Lancia
Delta Integrale 16V

1990 Carlos Sainz Toyota
Toyota
Celica GT-Four Lancia Lancia
Lancia
Delta Integrale 16V

1989 Miki Biasion Lancia
Lancia
Delta Integrale Lancia Lancia
Lancia
Delta Integrale

1988 Miki Biasion Lancia
Lancia
Delta Integrale Lancia Lancia
Lancia
Delta Integrale

1987 Juha Kankkunen Lancia
Lancia
Delta HF 4WD Lancia Lancia
Lancia
Delta HF 4WD

1986 Juha Kankkunen Peugeot 205
Peugeot 205
Turbo 16 E2 Peugeot Peugeot 205
Peugeot 205
Turbo 16 E2

1985 Timo Salonen Peugeot 205
Peugeot 205
Turbo 16 Peugeot Peugeot 205
Peugeot 205
Turbo 16

1984 Stig Blomqvist Audi
Audi
Quattro Audi Audi
Audi
Quattro

1983 Hannu Mikkola Audi
Audi
Quattro Lancia Lancia
Lancia
Rally 037

1982 Walter Röhrl Opel
Opel
Ascona 400 Audi Audi
Audi
Quattro

1981 Ari Vatanen Ford
Ford
Escort RS1800 Talbot Talbot
Talbot
Sunbeam Lotus

1980 Walter Röhrl Fiat
Fiat
131 Abarth Fiat Fiat
Fiat
131 Abarth

1979 Björn Waldegård Ford
Ford
Escort RS1800* Ford Ford
Ford
Escort RS1800

1978 Markku Alén*** Fiat
Fiat
131 Abarth** Fiat Fiat
Fiat
131 Abarth

1977 Sandro Munari*** Lancia
Lancia
Stratos HF Fiat Fiat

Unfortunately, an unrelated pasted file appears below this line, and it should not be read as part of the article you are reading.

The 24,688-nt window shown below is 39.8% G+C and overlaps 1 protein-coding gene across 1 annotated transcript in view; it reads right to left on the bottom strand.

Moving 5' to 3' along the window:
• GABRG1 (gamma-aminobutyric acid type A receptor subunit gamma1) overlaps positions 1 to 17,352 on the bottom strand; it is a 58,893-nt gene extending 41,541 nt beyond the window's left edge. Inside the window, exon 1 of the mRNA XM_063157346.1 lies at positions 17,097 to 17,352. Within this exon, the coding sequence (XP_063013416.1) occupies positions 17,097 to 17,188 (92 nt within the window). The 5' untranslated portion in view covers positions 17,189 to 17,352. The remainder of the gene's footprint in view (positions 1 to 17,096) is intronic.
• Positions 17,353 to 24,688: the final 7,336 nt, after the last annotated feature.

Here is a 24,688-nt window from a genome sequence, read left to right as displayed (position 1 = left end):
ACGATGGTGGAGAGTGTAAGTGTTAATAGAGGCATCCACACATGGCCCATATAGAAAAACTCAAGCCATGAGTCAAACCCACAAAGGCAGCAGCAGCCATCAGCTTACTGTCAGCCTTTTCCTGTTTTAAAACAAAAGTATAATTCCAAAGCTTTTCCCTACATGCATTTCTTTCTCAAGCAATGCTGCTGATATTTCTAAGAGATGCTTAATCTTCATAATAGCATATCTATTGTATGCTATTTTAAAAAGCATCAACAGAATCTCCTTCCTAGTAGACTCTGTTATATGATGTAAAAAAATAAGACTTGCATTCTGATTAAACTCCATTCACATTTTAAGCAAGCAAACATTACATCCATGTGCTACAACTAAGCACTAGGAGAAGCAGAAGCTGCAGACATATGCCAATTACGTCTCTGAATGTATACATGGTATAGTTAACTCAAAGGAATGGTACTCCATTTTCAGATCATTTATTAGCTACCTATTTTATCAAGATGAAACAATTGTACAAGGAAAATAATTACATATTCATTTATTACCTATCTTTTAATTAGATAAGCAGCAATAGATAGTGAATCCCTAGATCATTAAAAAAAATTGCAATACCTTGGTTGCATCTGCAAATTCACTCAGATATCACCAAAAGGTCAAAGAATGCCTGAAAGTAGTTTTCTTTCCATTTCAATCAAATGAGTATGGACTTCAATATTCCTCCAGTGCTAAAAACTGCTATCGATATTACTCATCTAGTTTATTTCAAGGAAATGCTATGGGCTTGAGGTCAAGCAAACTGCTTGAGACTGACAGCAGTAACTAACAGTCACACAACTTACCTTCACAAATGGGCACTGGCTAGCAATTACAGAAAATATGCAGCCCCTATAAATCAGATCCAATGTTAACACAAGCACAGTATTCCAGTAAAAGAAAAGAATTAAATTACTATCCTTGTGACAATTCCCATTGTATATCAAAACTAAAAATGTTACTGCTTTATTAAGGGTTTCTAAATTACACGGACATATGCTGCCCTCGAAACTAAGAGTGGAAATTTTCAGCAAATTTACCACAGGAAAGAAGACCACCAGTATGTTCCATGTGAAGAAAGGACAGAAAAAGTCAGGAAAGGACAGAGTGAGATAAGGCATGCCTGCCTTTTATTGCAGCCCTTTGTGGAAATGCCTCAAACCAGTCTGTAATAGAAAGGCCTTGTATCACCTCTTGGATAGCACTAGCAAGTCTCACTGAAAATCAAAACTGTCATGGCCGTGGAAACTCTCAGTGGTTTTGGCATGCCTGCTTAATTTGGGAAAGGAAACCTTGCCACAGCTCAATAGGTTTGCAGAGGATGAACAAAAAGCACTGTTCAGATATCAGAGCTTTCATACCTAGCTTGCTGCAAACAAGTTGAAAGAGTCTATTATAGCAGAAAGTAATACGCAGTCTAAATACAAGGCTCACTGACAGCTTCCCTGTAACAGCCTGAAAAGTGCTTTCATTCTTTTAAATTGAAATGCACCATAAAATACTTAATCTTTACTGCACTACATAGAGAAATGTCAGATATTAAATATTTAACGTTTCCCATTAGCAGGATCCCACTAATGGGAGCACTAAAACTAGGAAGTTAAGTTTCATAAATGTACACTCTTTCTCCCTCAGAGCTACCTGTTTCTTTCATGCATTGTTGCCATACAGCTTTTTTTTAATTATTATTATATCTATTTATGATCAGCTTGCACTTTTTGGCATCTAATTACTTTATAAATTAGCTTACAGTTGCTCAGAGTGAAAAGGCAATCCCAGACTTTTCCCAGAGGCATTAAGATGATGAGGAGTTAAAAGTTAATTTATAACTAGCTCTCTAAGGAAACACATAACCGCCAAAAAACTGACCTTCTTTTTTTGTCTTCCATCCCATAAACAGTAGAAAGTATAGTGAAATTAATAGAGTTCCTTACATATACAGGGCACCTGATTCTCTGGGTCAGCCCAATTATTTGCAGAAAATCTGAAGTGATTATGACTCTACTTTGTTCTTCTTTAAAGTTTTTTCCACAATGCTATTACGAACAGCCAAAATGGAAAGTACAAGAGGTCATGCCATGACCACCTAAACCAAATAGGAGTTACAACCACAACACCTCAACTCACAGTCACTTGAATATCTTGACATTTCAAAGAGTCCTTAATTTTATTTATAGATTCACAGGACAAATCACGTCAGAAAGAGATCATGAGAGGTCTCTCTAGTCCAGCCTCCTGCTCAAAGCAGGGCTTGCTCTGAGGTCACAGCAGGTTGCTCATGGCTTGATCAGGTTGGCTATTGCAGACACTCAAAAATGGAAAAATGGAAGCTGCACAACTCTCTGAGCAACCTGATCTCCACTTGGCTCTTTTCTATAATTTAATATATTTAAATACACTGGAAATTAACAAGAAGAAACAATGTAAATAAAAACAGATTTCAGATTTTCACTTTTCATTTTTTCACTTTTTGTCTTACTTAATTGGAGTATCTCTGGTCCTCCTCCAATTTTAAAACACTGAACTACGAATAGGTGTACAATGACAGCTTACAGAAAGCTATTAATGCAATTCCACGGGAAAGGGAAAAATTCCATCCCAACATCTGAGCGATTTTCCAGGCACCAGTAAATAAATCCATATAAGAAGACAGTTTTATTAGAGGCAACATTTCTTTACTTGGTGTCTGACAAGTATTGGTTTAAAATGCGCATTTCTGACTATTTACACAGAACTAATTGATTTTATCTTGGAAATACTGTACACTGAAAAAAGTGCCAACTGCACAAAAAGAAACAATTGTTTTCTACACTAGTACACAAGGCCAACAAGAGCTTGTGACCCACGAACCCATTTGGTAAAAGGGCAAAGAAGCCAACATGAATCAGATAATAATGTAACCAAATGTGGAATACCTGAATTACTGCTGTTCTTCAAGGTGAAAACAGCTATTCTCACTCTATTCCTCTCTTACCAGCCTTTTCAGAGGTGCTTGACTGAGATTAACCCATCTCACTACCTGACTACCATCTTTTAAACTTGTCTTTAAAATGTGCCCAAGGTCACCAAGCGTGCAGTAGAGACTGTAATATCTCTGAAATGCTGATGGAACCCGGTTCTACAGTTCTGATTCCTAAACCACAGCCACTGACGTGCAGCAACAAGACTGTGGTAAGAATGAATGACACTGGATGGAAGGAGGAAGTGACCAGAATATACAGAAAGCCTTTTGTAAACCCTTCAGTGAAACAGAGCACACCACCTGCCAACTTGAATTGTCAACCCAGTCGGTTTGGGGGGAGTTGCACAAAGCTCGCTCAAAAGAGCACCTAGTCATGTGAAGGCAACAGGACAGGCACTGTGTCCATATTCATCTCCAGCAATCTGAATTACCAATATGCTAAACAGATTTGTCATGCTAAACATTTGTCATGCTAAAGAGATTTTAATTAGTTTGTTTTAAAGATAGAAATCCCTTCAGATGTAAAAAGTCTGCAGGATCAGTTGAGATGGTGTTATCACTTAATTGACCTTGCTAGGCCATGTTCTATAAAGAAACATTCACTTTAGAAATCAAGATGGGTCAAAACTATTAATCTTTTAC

Fiat
131 Abarth

1976 No drivers' championship Lancia Lancia
Lancia
Stratos HF

1975 No drivers' championship Lancia Lancia
Lancia
Stratos HF

1974 No drivers' championship Lancia Lancia
Lancia
Stratos HF

1973 No drivers' championship Alpine-Renault Alpine-Renault
Alpine-Renault
A110

* – Björn Waldegård
Björn Waldegård
drove a Mercedes 450 SLC in two rallies in 1979

** – Markku Alén
Markku Alén
drove a Lancia Stratos HF
Lancia Stratos HF
in two rallies in 1978

*** – In 1977 and 1978, the drivers championship was the FIA Cup for Rally Drivers

No drivers title 1973–1976.

Event wins[edit] Main article: List of World Rally Championship
World Rally Championship
records Updated after 2018 Rally Mexico. Drivers who have participated in the 2018 World Rally Championship
2018 World Rally Championship
are in bold.

Wins by driver[12]

Driver Total

1 Sebastien Loeb 78

2 Sebastien Ogier 42

3 Marcus Gronholm 30

4 Carlos Sainz 26

5 Colin McRae 25

6 Tommi Makinen 24

7 Juha Kankkunen 23

8 Didier Auriol 20

9 Markku Alen 19

10 Hannu Mikkola 18

Wins by nationality[13]

Nation Total

1 France 187

2 Finland 178

3 Sweden 43

4 Great Britain 42

5 Italy 30

6 Spain 28

7 Norway 17

Germany 17

9 Kenya 8

Belgium 8

Wins by manufacturer[14]

Manufacturer Total

1 Citroen 98

2 / Ford 89

3 Lancia 73

4 Peugeot 48

5 Subaru 47

6 Toyota 45

7 Volkswagen 44

8 Mitsubishi 34

9 Audi 24

10 Fiat 21

Evolution of the calendar[edit] See also: List of World Rally Championship
World Rally Championship
rallies

Rally 73 74 75 76 77 78 79 80 81 82 83 84 85 86 87 88 89 90 91 92 93 94 95 96 97 98 99 00 01 02 03 04 05 06 07 08 09 10 11 12 13 14 15 16 17 18 Tot.